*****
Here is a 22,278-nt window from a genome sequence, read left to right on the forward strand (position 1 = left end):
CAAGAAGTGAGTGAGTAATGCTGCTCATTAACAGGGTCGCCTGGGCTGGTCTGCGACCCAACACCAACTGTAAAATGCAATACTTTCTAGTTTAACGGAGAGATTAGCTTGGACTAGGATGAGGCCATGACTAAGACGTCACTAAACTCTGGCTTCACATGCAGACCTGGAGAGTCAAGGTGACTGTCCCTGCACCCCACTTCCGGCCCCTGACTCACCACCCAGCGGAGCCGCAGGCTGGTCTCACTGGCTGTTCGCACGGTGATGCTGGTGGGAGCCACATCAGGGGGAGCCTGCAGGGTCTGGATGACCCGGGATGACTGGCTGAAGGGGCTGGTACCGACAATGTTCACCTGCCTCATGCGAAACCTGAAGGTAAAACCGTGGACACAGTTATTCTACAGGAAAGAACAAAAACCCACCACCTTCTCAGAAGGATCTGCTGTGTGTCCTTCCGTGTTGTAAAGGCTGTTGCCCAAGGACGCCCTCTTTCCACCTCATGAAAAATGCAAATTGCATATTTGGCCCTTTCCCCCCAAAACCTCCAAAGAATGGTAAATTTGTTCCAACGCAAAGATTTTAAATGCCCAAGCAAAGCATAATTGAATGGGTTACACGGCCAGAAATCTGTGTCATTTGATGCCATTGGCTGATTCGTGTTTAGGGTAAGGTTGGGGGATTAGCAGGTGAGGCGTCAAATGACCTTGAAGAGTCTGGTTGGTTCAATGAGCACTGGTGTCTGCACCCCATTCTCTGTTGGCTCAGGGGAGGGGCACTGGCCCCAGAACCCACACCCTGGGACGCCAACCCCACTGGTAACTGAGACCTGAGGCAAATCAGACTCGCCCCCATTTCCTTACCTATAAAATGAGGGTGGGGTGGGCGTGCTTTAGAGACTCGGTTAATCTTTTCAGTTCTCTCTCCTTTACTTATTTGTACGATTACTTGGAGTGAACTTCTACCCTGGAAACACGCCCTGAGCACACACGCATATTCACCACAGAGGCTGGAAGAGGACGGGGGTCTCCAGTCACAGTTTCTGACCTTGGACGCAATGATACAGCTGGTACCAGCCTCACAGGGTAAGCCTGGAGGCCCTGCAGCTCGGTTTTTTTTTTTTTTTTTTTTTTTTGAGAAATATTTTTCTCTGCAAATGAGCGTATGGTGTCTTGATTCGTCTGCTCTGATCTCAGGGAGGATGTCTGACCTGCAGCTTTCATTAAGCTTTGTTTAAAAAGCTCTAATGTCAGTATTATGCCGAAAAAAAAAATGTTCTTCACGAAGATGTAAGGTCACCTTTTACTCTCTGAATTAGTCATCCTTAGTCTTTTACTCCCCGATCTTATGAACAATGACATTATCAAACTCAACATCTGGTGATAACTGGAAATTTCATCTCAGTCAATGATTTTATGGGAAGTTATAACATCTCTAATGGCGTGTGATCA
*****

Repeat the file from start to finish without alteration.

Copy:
Here is a 22,278-nt window from a genome sequence, read left to right on the forward strand (position 1 = left end):
CAAGAAGTGAGTGAGTAATGCTGCTCATTAACAGGGTCGCCTGGGCTGGTCTGCGACCCAACACCAACTGTAAAATGCAATACTTTCTAGTTTAACGGAGAGATTAGCTTGGACTAGGATGAGGCCATGACTAAGACGTCACTAAACTCTGGCTTCACATGCAGACCTGGAGAGTCAAGGTGACTGTCCCTGCACCCCACTTCCGGCCCCTGACTCACCACCCAGCGGAGCCGCAGGCTGGTCTCACTGGCTGTTCGCACGGTGATGCTGGTGGGAGCCACATCAGGGGGAGCCTGCAGGGTCTGGATGACCCGGGATGACTGGCTGAAGGGGCTGGTACCGACAATGTTCACCTGCCTCATGCGAAACCTGAAGGTAAAACCGTGGACACAGTTATTCTACAGGAAAGAACAAAAACCCACCACCTTCTCAGAAGGATCTGCTGTGTGTCCTTCCGTGTTGTAAAGGCTGTTGCCCAAGGACGCCCTCTTTCCACCTCATGAAAAATGCAAATTGCATATTTGGCCCTTTCCCCCCAAAACCTCCAAAGAATGGTAAATTTGTTCCAACGCAAAGATTTTAAATGCCCAAGCAAAGCATAATTGAATGGGTTACACGGCCAGAAATCTGTGTCATTTGATGCCATTGGCTGATTCGTGTTTAGGGTAAGGTTGGGGGATTAGCAGGTGAGGCGTCAAATGACCTTGAAGAGTCTGGTTGGTTCAATGAGCACTGGTGTCTGCACCCCATTCTCTGTTGGCTCAGGGGAGGGGCACTGGCCCCAGAACCCACACCCTGGGACGCCAACCCCACTGGTAACTGAGACCTGAGGCAAATCAGACTCGCCCCCATTTCCTTACCTATAAAATGAGGGTGGGGTGGGCGTGCTTTAGAGACTCGGTTAATCTTTTCAGTTCTCTCTCCTTTACTTATTTGTACGATTACTTGGAGTGAACTTCTACCCTGGAAACACGCCCTGAGCACACACGCATATTCACCACAGAGGCTGGAAGAGGACGGGGGTCTCCAGTCACAGTTTCTGACCTTGGACGCAATGATACAGCTGGTACCAGCCTCACAGGGTAAGCCTGGAGGCCCTGCAGCTCGGTTTTTTTTTTTTTTTTTTTTTTTTGAGAAATATTTTTCTCTGCAAATGAGCGTATGGTGTCTTGATTCGTCTGCTCTGATCTCAGGGAGGATGTCTGACCTGCAGCTTTCATTAAGCTTTGTTTAAAAAGCTCTAATGTCAGTATTATGCCGAAAAAAAAAATGTTCTTCACGAAGATGTAAGGTCACCTTTTACTCTCTGAATTAGTCATCCTTAGTCTTTTACTCCCCGATCTTATGAACAATGACATTATCAAACTCAACATCTGGTGATAACTGGAAATTTCATCTCAGTCAATGATTTTATGGGAAGTTATAACATCTCTAATGGCGTGTGATCA